The Influence of Family and Friends on an Inmate's Pathway to Prison [abstract]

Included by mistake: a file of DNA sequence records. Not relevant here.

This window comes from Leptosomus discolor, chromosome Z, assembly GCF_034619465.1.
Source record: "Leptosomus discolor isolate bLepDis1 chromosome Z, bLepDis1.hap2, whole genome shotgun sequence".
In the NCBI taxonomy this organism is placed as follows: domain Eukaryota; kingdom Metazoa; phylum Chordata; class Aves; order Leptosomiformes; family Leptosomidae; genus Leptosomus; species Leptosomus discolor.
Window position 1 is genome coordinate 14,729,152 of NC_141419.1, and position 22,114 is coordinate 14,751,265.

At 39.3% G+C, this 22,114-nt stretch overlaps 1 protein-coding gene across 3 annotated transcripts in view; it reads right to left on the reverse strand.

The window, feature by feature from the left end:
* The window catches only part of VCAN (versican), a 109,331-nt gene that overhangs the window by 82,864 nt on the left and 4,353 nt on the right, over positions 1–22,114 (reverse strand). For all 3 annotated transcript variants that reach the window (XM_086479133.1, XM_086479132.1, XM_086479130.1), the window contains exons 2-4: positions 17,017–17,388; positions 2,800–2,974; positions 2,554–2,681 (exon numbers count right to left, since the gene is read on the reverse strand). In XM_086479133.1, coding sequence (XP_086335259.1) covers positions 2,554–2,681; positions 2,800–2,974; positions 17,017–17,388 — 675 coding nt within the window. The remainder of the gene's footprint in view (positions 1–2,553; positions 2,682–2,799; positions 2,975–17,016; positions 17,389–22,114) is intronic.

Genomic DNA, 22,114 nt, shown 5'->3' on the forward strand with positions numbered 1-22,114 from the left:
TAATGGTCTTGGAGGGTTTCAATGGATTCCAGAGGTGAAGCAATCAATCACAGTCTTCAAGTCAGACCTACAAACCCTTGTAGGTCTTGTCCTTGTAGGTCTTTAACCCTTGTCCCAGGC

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An association between deviant peer networks, single or no parent families, and criminal behavior is routinely recognized in Criminology literature (Coughlin & Vuchinich, 1996). The absence of marriage and the failure to form and maintain intact family and peer interactions seems to elucidate the prevalence of crime and deviance (Fagan, 1995). For the purpose of this study, I explored the nature of inmates' family relationships, as well as the people in their life that influenced their behavior before becoming incarcerated by interviewing ten inmates from the Boonville Correctional Center. This paper employs Glasher and Strauss' Grounded Theory (1967) to efficiently acquire and categorize data. For my study, the interview operates as a subjective explanation from the inmates on their perceived reasons for becoming incarcerated, along with the inmates' relationships within their community, peers, and family before coming to prison. Contradictory to expected claims about family structure, most inmates were primarily taken care of by both of their biological parents and had a strong relationship with them. However, 80% had a family member who has been incarcerated. As for peer relationships, it seems that the more the inmates moved around when they were growing up, than the more likely they were to become involved in deviant groups since they may be less selective and more open to unfamiliar peers. Further research needs to add a quantitative component to this study, as well as discover how inmates were integrated into their community and interacted with their peers and family, so we might better understand how certain individuals become incarcerated.